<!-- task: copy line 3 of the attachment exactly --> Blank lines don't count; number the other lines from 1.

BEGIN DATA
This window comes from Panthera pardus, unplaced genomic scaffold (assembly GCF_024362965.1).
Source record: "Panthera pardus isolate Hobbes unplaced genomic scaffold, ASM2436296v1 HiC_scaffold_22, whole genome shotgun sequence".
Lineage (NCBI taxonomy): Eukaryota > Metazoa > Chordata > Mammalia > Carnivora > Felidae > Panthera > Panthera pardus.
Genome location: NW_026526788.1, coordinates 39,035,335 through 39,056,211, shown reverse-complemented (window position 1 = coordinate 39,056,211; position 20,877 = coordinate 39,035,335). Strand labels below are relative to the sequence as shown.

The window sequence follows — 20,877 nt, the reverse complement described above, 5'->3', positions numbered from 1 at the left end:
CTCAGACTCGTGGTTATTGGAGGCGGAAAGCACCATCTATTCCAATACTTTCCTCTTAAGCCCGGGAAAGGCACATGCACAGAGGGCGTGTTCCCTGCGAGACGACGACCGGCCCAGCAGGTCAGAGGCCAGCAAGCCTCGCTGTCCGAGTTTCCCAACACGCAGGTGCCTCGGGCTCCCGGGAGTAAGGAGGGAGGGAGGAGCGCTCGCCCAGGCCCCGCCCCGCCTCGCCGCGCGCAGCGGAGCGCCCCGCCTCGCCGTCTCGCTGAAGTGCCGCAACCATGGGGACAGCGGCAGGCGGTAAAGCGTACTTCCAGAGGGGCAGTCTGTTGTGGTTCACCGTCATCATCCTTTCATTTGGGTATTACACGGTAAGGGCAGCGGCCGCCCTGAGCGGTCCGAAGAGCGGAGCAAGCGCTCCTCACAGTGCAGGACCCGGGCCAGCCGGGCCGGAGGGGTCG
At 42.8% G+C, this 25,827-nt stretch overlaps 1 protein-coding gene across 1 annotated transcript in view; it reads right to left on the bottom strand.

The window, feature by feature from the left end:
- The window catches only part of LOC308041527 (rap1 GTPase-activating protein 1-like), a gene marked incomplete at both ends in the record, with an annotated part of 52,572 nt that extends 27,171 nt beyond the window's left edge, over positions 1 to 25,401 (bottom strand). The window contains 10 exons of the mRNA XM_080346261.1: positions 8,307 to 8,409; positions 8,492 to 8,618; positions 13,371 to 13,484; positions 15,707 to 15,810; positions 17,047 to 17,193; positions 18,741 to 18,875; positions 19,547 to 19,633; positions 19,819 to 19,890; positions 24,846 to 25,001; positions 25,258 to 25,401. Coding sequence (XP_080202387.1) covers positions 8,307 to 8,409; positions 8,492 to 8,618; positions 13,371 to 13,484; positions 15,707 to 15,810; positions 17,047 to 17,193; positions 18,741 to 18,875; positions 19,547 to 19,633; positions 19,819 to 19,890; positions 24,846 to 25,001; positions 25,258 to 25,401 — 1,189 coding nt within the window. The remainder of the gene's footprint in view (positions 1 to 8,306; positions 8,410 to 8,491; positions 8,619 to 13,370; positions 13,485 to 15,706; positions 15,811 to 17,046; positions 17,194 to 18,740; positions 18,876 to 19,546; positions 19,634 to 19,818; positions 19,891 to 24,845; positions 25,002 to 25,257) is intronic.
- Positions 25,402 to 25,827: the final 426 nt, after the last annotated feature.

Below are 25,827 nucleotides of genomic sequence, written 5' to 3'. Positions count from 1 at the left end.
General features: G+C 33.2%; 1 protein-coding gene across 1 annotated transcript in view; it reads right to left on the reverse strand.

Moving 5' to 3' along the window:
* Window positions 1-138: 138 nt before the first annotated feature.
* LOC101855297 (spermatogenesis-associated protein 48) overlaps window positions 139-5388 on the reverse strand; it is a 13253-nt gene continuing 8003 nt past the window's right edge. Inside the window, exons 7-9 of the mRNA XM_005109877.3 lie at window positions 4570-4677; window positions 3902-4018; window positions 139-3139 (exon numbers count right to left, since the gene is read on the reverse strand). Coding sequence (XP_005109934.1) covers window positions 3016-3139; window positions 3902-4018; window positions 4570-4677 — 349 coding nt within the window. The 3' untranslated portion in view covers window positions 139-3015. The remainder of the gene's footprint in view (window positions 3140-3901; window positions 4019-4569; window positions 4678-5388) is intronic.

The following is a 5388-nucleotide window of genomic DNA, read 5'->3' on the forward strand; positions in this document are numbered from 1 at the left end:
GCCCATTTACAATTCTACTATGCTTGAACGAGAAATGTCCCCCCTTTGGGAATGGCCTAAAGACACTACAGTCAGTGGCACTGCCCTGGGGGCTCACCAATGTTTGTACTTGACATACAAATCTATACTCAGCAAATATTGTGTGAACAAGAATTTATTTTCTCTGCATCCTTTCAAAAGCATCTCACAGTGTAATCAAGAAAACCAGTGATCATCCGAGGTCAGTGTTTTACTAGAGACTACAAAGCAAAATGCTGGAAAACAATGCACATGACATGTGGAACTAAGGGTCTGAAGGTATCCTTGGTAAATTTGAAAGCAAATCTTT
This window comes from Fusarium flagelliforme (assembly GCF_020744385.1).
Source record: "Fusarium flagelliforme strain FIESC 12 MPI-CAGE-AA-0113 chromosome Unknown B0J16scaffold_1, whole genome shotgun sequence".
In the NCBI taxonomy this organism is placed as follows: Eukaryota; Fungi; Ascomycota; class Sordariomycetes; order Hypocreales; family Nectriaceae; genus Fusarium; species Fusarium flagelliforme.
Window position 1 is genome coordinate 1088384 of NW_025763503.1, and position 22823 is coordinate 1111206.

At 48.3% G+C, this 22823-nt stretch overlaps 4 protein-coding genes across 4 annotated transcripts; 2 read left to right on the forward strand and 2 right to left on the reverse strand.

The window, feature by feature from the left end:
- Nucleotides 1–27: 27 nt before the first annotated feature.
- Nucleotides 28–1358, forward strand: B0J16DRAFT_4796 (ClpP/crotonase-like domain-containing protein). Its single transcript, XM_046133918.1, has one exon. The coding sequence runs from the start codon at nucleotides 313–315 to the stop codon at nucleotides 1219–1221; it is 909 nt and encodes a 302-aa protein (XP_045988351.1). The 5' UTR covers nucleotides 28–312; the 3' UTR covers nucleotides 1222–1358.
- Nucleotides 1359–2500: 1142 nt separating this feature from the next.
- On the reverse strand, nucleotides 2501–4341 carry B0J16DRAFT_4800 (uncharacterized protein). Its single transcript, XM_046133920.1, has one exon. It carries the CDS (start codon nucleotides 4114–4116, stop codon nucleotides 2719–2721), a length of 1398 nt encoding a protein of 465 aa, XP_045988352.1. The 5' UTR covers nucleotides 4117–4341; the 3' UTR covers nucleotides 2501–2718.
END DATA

Lineage (NCBI taxonomy): Eukaryota > Metazoa > Chordata > Mammalia > Carnivora > Felidae > Panthera > Panthera pardus.